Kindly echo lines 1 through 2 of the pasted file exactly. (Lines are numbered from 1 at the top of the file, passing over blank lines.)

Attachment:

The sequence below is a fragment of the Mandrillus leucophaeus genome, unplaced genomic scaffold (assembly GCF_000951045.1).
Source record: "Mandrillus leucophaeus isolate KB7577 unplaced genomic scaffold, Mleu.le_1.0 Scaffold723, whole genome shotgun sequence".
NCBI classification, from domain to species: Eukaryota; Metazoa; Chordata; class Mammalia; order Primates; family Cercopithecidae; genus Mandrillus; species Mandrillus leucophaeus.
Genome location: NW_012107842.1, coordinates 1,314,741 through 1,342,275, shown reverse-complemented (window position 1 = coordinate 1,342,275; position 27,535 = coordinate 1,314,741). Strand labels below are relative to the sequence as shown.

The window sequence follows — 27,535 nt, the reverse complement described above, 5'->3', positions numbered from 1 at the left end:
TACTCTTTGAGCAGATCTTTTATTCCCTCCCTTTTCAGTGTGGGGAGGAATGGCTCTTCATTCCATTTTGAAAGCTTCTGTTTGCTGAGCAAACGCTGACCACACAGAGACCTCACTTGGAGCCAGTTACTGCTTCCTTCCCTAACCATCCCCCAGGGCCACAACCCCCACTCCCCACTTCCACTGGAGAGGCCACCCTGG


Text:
The sequence below is a fragment of the Mandrillus leucophaeus genome, unplaced genomic scaffold (assembly GCF_000951045.1).
Source record: "Mandrillus leucophaeus isolate KB7577 unplaced genomic scaffold, Mleu.le_1.0 Scaffold723, whole genome shotgun sequence".